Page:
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Contemporary installations layered with stories

An immediate, fleeting look through the Unisa Space Art Gallery and you see giant men made from steel and wood, bright furniture pieces falling apart, a forest of hanging trees, a bed covered with sanitary towels, naughty images of a half-naked man and a tunnel to crawl into. And with these mesmerising sights, the Unisa Visual Arts Gauteng Graduate Show opened on 1 December 2012.

Besides these obvious visual elements, each installation has various layers, telling stories about crime, cultures, belief systems, post-war trauma, hoarding, global warming, city decay, social commentary through social networking and infertility. All bodies of work comment on contemporary relevant environmental, psychological and social issues, and visually the work are in conversation with each other.

Engela van der Hoven, Marinda Thomas, Roxane Wilson, Estelle Henery, Inette Taylor, Anje Schoeman, Suzanne Shaw, Graeme Watt, Rosa Snyman and Janette Vorster are the nine Unisa Visual Art students who knew exactly what they wanted to visually articulate through the exhibition.

“Studying visual art at Unisa is a very rewarding process which takes time, a lot of thinking and a great deal of determination, guts and talent. It provides students with the process of discovering and rediscovering who they are, what they want, what they are good at and where they are heading.  Loaded with great expression, this graduate exhibition provides various interesting viewpoints, statements and retrospect,” said Nathani Lüneburg, coordinator of the 4th-level visual art programme at Unisa.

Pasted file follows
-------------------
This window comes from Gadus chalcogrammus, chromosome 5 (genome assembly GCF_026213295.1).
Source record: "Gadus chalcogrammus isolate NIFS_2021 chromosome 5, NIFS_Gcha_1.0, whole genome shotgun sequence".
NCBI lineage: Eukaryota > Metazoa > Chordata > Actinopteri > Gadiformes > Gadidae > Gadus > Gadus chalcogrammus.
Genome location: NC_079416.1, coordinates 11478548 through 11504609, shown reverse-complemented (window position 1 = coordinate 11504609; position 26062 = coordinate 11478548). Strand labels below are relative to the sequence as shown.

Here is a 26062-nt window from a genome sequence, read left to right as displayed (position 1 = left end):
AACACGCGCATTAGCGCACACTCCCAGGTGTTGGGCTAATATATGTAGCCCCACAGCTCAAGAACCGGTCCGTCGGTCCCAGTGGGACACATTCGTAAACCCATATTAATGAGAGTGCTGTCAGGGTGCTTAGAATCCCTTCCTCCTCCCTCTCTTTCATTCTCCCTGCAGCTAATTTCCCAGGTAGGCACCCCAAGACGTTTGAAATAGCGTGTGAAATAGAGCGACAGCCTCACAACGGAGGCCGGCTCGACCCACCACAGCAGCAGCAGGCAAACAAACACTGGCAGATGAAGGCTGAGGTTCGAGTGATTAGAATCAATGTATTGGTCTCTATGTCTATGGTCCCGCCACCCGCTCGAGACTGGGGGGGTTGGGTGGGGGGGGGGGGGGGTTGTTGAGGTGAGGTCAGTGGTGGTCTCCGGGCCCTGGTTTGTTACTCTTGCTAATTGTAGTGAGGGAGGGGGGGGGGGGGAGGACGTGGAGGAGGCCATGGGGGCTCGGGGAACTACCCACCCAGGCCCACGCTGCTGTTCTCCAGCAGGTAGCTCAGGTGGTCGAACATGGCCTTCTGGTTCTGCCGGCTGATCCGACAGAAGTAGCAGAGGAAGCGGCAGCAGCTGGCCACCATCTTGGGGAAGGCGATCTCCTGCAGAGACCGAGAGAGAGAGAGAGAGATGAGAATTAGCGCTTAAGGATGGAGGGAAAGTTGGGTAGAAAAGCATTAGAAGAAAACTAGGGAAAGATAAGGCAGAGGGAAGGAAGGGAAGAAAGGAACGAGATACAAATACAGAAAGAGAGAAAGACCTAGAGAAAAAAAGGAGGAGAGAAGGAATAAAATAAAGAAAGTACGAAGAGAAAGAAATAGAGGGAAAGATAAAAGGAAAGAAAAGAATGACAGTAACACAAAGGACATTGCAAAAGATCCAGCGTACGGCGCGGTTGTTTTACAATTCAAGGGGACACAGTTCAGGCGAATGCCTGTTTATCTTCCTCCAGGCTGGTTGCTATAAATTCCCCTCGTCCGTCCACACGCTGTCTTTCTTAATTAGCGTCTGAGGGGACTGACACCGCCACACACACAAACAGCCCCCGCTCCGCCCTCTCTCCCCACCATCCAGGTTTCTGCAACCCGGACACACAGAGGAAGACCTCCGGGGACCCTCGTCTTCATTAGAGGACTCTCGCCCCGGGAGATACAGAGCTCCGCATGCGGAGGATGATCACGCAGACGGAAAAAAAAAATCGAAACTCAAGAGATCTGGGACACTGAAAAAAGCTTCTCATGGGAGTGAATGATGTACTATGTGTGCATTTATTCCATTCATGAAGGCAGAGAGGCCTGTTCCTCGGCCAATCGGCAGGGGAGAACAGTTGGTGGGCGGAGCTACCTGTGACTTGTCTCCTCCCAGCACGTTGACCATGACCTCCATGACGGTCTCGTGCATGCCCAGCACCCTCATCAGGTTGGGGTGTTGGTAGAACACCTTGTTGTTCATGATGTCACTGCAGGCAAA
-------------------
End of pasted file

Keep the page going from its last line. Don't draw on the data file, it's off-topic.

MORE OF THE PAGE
The 4th-level visual art group also includes six students from Cape Town and one from Durban. Among these 16 students there has been a 100% pass rate, 7 students received distinctions and 4 received an average of 70+.  Three awards were granted this year including prize money for the top student of 2012 and a merit certificate for the runner up.

Estelle Henery received the merit certificate and the top student award was shared among two students who had the same mark –  Zyma Amien from Cape Town and Engela van der Hoven from Gauteng.

Engela van der Hoven’s ‘Dispersion’ deals with a process involving deconstruction, reflection, retrospect, recycling and reconstitution

‘Documenting the Instogram’ by Graeme Watt takes one into the contemporary field of social commentary

Within the field of psychological space, Inette Taylor’s installation reflects her own experience of being a psychologist for over 27 years

Social commentary on belief systems is detectable in Marinda Thomas’ installation ‘Gaurd (God) the Machine’

Roxane Wilson’s unique installation deals with the social issue of human trafficking and presents this trade as a commercial product to invest in

Suzanne Shaw’s whimsical installation of hanging trees serves as an acknowledgement to all soldiers who gave their lives in the South African Border War, since she herself has been affected as a sympathetic viewer

* Article by Kirosha Naicker

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